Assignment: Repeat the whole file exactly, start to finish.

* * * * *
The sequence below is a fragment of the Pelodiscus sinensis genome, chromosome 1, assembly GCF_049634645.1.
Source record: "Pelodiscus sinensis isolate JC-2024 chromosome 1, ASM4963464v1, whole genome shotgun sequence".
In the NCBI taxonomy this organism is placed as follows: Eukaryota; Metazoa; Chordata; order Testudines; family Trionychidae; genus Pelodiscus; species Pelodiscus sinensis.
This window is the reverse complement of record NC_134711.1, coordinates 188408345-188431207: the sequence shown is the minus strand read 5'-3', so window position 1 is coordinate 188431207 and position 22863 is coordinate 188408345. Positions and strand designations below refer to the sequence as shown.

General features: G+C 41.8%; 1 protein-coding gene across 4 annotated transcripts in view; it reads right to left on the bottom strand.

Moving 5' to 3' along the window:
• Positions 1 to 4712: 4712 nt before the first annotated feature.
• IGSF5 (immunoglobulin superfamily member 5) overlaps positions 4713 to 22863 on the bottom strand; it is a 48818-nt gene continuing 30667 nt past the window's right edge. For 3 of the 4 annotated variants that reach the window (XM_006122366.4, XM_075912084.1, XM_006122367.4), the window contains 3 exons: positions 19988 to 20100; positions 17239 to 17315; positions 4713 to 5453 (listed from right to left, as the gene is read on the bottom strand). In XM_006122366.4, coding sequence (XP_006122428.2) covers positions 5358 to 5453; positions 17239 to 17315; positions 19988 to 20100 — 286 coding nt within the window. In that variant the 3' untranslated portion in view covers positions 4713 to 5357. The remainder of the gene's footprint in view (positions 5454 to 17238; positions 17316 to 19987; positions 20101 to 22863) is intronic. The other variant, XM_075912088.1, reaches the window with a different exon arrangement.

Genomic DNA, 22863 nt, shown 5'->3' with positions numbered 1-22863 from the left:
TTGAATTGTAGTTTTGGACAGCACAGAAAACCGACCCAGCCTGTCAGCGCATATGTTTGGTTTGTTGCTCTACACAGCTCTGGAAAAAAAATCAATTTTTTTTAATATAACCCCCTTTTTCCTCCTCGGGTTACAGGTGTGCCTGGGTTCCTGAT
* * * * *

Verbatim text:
The sequence below is a fragment of the Pelodiscus sinensis genome, chromosome 1, assembly GCF_049634645.1.
Source record: "Pelodiscus sinensis isolate JC-2024 chromosome 1, ASM4963464v1, whole genome shotgun sequence".
In the NCBI taxonomy this organism is placed as follows: Eukaryota; Metazoa; Chordata; order Testudines; family Trionychidae; genus Pelodiscus; species Pelodiscus sinensis.
This window is the reverse complement of record NC_134711.1, coordinates 188408345-188431207: the sequence shown is the minus strand read 5'-3', so window position 1 is coordinate 188431207 and position 22863 is coordinate 188408345. Positions and strand designations below refer to the sequence as shown.

General features: G+C 41.8%; 1 protein-coding gene across 4 annotated transcripts in view; it reads right to left on the bottom strand.

Moving 5' to 3' along the window:
• Positions 1 to 4712: 4712 nt before the first annotated feature.
• IGSF5 (immunoglobulin superfamily member 5) overlaps positions 4713 to 22863 on the bottom strand; it is a 48818-nt gene continuing 30667 nt past the window's right edge. For 3 of the 4 annotated variants that reach the window (XM_006122366.4, XM_075912084.1, XM_006122367.4), the window contains 3 exons: positions 19988 to 20100; positions 17239 to 17315; positions 4713 to 5453 (listed from right to left, as the gene is read on the bottom strand). In XM_006122366.4, coding sequence (XP_006122428.2) covers positions 5358 to 5453; positions 17239 to 17315; positions 19988 to 20100 — 286 coding nt within the window. In that variant the 3' untranslated portion in view covers positions 4713 to 5357. The remainder of the gene's footprint in view (positions 5454 to 17238; positions 17316 to 19987; positions 20101 to 22863) is intronic. The other variant, XM_075912088.1, reaches the window with a different exon arrangement.

Genomic DNA, 22863 nt, shown 5'->3' with positions numbered 1-22863 from the left:
TTGAATTGTAGTTTTGGACAGCACAGAAAACCGACCCAGCCTGTCAGCGCATATGTTTGGTTTGTTGCTCTACACAGCTCTGGAAAAAAAATCAATTTTTTTTAATATAACCCCCTTTTTCCTCCTCGGGTTACAGGTGTGCCTGGGTTCCTGAT